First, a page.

And Mary said, “My soul magnifies the Lord, and my spirit rejoices in God my savior” ~ Luke 1:46.
Sometimes I’m walking down a trail, the sun is out, there’s a slight breeze, the mountains stand in silence, a few alpine flowers—yellow, orange, and blue—grace a meadow—and joy just appears and says hello. “My soul magnifies the Lord” and I say to myself, “Life is good.” And just as quickly, joy recedes into the wind, and I labor up the next pass.
Joy is a mystery. It just shows up unexpectedly, out of nowhere, truly a gift from our Creator. C.S. Lewis said, “Joy can never be induced, cranked up, or made to happen. It’s something that finds us.”
What is joy? Where does it hide?
In the Fall of 1999, I remember standing on a grassy knoll dotted with cedar trees and gravestones, Vincent Cemetery, not too far from the geographic center of the United States. In every direction, as far as the eye could see, there were fields of wheat stubble. I was there with family and friends to say good-bye to my father and lay him to rest.
I choked back the tears as my cousins carried Dad’s casket and carefully placed it on the stand over his grave. How would I go on? Who would I call when the car broke down and I needed advice? Who would listen to me without interruption? Dad was a silent cheerleader who was always there, a rock in my life.
The pastor prayed, “God, we come to you today…” I heard a car speeding up the dirt road, dust clouds swirling behind it. The car stopped across from the cemetery in a vacant field and a young middle-aged man stepped out with an older woman. They looked vaguely familiar to me, but I did not recognize them. I was surprised when they crossed the dirt road and walked towards our small gathering.
The pastor continued his prayer while the man and the elderly woman approached. “Who are they?” I thought. Then it dawned on me. It was Parker Sewell, one of my best friends from high school and his mom Peggy. Growing up our families spent every Thanksgiving together; Parker and I anchored the left side of our defense in football. I had not seen Parker since his own father’s funeral, where I saw my dad cry for the first time, several years ago. Now, here was Parker, eight hours from home, in the middle of vast, vacant country, at my father’s funeral.
As the pastor continued his prayer, Parker and I nodded in silent communication, as if to say, “We got this. We can do this.” Before every down, over twenty years ago, when we played together as high school teammates, we would assure one another that we could handle whatever the other team sent our way. But this game on the grassy knoll felt more real. Tears of joy and gratitude flowed as I stood above my father’s grave. We were going to be all right.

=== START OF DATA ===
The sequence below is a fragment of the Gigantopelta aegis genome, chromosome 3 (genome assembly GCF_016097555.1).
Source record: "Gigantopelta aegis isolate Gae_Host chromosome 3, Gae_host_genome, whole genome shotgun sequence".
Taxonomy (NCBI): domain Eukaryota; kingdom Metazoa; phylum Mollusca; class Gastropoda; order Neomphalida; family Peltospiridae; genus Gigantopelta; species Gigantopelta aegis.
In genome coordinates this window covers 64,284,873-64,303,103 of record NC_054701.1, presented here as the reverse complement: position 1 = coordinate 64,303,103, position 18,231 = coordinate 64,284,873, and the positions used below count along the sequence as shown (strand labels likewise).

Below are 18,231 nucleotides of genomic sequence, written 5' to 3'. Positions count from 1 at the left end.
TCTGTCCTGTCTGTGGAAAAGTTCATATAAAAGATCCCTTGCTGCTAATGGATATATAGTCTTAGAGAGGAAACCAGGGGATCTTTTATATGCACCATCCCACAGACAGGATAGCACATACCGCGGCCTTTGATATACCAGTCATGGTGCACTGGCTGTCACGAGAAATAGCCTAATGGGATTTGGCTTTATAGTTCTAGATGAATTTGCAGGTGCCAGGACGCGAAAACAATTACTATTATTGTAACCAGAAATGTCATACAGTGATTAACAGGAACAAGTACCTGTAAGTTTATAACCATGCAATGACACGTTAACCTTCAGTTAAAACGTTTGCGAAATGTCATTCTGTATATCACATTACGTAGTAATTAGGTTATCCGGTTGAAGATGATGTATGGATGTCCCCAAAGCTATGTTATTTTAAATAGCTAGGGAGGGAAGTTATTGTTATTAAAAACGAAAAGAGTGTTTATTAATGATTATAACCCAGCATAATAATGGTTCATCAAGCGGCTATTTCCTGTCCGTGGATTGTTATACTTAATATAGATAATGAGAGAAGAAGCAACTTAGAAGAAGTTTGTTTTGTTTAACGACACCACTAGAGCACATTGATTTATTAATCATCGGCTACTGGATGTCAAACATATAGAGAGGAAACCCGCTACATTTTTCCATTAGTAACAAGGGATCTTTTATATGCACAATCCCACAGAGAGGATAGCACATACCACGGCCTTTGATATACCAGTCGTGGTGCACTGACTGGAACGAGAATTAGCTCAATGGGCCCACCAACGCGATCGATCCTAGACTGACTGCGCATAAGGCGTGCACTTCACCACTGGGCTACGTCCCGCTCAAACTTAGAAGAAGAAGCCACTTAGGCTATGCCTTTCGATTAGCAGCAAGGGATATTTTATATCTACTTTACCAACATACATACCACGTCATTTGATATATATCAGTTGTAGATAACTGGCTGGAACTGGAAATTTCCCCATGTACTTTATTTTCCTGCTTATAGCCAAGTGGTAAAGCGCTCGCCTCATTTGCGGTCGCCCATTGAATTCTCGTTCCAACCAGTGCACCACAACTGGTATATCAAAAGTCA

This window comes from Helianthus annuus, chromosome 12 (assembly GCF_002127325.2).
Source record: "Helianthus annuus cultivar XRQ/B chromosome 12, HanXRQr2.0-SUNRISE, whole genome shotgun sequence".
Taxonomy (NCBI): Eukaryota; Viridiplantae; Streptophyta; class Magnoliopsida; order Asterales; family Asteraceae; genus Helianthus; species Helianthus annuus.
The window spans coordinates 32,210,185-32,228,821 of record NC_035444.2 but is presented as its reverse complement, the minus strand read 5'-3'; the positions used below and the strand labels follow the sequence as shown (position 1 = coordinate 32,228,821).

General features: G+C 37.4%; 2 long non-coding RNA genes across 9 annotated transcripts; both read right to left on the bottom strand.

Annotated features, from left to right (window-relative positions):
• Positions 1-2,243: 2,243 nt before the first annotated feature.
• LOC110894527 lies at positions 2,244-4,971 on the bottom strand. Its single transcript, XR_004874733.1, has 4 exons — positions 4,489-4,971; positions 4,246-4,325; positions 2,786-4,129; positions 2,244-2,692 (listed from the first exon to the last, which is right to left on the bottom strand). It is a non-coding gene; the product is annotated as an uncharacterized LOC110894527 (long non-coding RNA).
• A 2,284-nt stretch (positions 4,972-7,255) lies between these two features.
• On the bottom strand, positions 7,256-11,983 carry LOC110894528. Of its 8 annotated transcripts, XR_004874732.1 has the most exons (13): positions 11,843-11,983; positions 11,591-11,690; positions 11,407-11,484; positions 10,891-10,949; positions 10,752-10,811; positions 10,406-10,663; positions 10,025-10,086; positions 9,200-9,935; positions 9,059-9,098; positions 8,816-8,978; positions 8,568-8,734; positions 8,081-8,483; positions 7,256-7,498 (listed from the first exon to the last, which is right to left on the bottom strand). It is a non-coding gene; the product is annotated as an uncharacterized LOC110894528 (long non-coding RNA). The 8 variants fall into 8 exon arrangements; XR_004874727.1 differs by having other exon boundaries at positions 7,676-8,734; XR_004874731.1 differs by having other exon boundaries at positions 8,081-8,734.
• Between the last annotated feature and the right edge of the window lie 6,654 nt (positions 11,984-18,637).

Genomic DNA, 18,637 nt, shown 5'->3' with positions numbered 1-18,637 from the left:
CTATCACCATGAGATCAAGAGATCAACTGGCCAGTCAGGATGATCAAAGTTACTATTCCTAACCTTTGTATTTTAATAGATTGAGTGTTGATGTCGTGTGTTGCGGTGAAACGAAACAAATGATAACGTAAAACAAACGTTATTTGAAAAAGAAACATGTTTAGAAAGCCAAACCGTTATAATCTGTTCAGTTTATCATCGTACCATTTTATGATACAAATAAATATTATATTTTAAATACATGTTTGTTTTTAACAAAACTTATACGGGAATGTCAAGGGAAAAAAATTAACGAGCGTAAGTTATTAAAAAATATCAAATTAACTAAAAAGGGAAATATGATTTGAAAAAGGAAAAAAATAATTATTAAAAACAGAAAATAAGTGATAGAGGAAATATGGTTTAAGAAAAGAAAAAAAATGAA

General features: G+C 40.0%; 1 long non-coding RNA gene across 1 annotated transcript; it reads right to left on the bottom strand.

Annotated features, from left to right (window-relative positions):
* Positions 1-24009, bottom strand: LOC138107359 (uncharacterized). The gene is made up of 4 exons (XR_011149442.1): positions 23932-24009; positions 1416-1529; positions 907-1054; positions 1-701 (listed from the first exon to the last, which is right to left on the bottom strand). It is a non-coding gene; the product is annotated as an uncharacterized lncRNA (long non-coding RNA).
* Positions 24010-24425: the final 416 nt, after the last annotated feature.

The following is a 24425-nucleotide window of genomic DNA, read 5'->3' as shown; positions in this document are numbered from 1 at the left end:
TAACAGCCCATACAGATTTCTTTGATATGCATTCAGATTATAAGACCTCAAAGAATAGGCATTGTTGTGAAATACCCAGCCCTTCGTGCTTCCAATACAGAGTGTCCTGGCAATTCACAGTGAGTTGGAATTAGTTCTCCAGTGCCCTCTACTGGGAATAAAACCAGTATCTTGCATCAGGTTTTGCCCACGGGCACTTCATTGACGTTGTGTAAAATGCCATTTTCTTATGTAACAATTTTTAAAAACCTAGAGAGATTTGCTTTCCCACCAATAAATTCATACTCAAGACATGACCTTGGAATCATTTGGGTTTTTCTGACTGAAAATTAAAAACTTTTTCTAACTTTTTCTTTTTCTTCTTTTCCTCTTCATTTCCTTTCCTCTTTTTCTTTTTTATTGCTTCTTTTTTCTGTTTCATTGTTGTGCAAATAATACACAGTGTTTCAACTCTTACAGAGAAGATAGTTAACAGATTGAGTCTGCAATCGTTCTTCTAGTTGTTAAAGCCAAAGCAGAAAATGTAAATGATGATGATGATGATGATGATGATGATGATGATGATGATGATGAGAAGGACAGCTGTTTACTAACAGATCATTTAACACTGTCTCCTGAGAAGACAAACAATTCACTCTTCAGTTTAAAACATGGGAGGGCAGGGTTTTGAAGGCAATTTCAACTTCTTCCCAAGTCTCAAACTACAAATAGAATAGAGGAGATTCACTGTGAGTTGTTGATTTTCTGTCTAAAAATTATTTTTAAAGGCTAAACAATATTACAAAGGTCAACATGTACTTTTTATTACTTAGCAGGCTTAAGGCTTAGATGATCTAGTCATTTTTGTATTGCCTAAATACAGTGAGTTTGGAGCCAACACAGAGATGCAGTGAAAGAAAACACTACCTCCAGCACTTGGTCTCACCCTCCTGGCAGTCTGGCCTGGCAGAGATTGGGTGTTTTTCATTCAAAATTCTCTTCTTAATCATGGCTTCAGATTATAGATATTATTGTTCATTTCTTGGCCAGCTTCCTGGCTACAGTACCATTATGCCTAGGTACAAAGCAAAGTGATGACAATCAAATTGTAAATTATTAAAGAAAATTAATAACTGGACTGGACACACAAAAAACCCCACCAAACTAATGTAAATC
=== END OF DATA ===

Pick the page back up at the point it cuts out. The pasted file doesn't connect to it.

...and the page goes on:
Joe Albright says Barbara Brown Taylor describes the experience of joy as “almost irreverent.” She writes, “Joy has never had very much to do with what is going on in the world at the time. This is what makes it different from happiness, or pleasure, or fun. All those depend on positive conditions… The only condition for joy is the presence of God… which means that it can erupt in a depressed economy, in the middle of a war, or in an intensive care waiting room… it is a gift…”
Joy is the presence of hope, of peace, of love. It is the light which continues to grow within us and the world despite difficult circumstances. Joy is a mystery. It is a gift that arrives unannounced, mends our souls, and leads us to sing. So much of our Christmas Story is about Joy.
Mary says, “My soul magnifies the Lord, and my spirit rejoices in God my savior,” (Luke 1:46-47). The angels appear to the shepherds in the field and say, “Do not be afraid; for see, I am bringing you good news of great joy for all the people,” (Luke 2:10). When the wisemen follow the star and it stops over Bethlehem, they are “overwhelmed with joy” (see Matthew 2:10).
When was the last time we were “overwhelmed with joy”? Have we been “surprised by joy” as C.S. Lewis wrote?
Joy can find us when a child is born, when we see the beauty in a flower, when we follow a star, when we walk down a path, when we find ourselves waiting in an emergency room, when we’re standing above the final resting place of those we love, and when the sun rises and when the sun sets. “May our souls magnify the Lord” and may Joy this Advent and Christmas Season surprise us. Amen.
May Hope, Peace, and Joy flow from you,